This indie RPG has turned a lot of heads. The post-apocalyptic setting is a playground for the players and gamemaster to create weird stories and relationships. Instead of following a predetermined plot, the idea behind Apocalypse World is to ask questions, then play the game and find out the answers. The GM is as along for the ride as the players.
Apocalypse World has become so popular that a number of system hacks exporting it to different genres and settings exist. One of the most interesting is called Monsterhearts, which takes AW’s core ideas about open-ended role-playing and wraps them around the world of supernatural monsters and romance. Vampire Diaries, Buffy the Vampire Slayer and Twilight are among the direct inspirations, which makes for fertile ground for growing melodramatic tales of horror, loss, lust and, again, horror.
Song of Ice & Fire
Did you know that Green Ronin publishes the official Song of Ice & Fire RPG? And that it features incredibly beautiful cover art? We’ve got a long wait before the next season of Game of Thrones, which makes summer the perfect time to start your own elaborate and devious plots against the scions of the other houses. The short adventure “Wedding Knight” offers up plenty of opportunities for intrigue, or perhaps your own Red Wedding. It will only take a night or two, so after that you might move on to the meatier “Peril at King’s Landing.”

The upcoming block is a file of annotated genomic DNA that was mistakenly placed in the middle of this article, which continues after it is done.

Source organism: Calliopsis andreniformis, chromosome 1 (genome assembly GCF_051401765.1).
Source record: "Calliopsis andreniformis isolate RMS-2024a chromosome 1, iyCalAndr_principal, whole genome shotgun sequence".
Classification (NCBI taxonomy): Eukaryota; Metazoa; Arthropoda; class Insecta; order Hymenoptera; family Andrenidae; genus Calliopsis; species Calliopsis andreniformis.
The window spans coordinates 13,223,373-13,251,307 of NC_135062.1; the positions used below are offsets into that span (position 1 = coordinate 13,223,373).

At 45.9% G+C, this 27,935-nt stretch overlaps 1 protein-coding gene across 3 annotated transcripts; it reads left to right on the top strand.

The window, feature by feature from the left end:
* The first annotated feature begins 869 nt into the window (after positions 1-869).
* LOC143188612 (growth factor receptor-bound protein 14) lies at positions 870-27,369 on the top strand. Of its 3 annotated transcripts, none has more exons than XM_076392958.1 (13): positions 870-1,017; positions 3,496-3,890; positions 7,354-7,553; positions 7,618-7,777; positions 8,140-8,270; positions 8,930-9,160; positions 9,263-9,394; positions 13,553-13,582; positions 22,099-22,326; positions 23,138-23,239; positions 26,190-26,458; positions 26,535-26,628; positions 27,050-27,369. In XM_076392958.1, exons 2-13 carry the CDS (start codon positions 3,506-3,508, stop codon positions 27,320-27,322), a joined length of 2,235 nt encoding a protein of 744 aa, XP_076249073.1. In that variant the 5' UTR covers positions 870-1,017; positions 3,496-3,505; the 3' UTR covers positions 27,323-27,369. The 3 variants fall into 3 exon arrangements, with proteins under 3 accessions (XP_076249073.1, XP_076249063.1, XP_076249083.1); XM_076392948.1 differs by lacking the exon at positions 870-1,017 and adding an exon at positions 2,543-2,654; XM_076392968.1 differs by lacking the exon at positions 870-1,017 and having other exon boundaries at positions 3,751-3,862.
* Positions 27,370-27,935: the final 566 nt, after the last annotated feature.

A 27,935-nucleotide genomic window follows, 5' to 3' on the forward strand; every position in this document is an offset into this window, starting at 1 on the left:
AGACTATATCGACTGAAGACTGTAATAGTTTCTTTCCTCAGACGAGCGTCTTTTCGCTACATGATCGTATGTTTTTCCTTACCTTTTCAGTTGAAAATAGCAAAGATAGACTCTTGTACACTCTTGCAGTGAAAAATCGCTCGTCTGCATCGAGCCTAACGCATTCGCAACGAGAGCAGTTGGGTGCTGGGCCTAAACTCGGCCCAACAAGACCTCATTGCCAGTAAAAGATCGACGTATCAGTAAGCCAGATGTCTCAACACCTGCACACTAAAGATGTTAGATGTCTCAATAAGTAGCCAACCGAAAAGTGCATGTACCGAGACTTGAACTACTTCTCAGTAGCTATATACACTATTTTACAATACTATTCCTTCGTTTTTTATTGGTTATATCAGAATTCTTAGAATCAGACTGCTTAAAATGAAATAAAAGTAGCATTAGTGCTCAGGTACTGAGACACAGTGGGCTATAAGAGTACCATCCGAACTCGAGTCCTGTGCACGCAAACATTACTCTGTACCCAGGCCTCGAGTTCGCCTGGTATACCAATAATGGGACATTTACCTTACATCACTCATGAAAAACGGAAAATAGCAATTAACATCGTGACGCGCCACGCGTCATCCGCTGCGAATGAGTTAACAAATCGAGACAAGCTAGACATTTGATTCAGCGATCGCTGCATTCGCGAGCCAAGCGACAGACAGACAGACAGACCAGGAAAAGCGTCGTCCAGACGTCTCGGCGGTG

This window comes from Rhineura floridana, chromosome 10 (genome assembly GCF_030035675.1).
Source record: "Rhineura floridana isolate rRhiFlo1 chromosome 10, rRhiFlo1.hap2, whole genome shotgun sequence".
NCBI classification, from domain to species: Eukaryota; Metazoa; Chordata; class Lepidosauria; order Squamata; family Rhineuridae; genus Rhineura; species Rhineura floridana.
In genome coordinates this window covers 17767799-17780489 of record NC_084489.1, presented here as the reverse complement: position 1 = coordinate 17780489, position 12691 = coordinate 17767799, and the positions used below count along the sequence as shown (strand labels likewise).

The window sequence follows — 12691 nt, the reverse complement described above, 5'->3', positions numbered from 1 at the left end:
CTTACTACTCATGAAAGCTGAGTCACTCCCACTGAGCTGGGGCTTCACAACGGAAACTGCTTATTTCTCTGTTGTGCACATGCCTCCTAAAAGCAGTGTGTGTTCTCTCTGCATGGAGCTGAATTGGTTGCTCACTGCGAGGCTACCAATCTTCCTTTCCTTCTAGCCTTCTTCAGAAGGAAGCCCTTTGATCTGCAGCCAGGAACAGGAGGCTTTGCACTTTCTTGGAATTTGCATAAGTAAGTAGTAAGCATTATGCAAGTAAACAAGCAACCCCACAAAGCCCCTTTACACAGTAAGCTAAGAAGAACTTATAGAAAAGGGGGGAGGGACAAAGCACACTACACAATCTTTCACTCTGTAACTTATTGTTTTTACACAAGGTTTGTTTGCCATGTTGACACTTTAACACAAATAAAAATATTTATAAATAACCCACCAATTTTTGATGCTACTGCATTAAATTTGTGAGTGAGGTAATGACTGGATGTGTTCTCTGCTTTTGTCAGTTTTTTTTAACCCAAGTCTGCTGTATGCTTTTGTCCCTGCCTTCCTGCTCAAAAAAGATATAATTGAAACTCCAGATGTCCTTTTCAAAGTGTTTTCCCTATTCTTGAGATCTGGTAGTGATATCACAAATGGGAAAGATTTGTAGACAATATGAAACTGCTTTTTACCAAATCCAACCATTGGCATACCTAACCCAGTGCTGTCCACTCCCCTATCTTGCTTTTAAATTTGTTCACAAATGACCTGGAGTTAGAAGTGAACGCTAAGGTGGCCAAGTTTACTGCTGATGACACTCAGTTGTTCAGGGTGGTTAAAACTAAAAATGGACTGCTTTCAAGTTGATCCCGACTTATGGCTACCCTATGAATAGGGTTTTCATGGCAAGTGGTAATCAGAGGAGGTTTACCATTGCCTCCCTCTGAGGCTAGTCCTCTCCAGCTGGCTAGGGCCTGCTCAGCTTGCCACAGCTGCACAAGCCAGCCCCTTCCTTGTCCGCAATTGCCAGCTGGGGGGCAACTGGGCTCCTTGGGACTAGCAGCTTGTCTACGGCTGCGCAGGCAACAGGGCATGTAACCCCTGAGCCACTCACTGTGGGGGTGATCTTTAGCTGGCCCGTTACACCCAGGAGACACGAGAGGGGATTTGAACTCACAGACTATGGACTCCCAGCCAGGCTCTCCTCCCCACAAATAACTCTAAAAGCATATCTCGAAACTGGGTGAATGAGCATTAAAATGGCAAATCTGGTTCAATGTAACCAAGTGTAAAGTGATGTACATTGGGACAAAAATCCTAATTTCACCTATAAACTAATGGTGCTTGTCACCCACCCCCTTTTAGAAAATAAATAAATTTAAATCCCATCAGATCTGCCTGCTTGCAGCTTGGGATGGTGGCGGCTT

There’s a new edition of Dungeons & Dragons in development, but you don’t have to wait another year to try it out. The system is in an open beta test, so you can download the rules for free and run some adventures yourself. In its current iteration, D&D Next harkens back to the classic editions of the past while filing away some rough edges and incorporating some important advances in RPG design.
D&D offers an official set of summer adventures, too, through their in-store Encounters program. These events are supposed to be run at a sanctione game store, so you can’t just buy the adventures to run at home, but it’s pretty easy to find a store nearby already running it. While Encounters uses Fourth Edition rules, Wizards of the Coast offers a conversion guide so they can be run using D&D Next.
A new version of the totally bonkers post-apocalyptic Gamma World RPG came out a few years ago. It didn’t sell well, so only two expansions were made, but I think you should dispense with official adventures entirely. Gamma World is made to be twisted and weird and hilarious. Make some semi-random characters, then head out into the radioactive wastes and see you find. Take turns GMing each week. See who can create the most bizarre encounters. Creating characters is fast and fun, so maybe end each session with a total party kill, the weirder the better.
Night’s Black Agents
This RPG about secret agents battling shadowy vampire conspiracies puts a heavy emphasis on investigation, though the white knuckle action can be very intense too. There’s one official adventure for Night’s Black Agents, The Zalozhniy Quartet. It will take you about a month to complete, carrying the players from some gun smugglers who are worse than they seem to a safety deposit box in a Swiss bank to the looming horror of a vampire superweapon.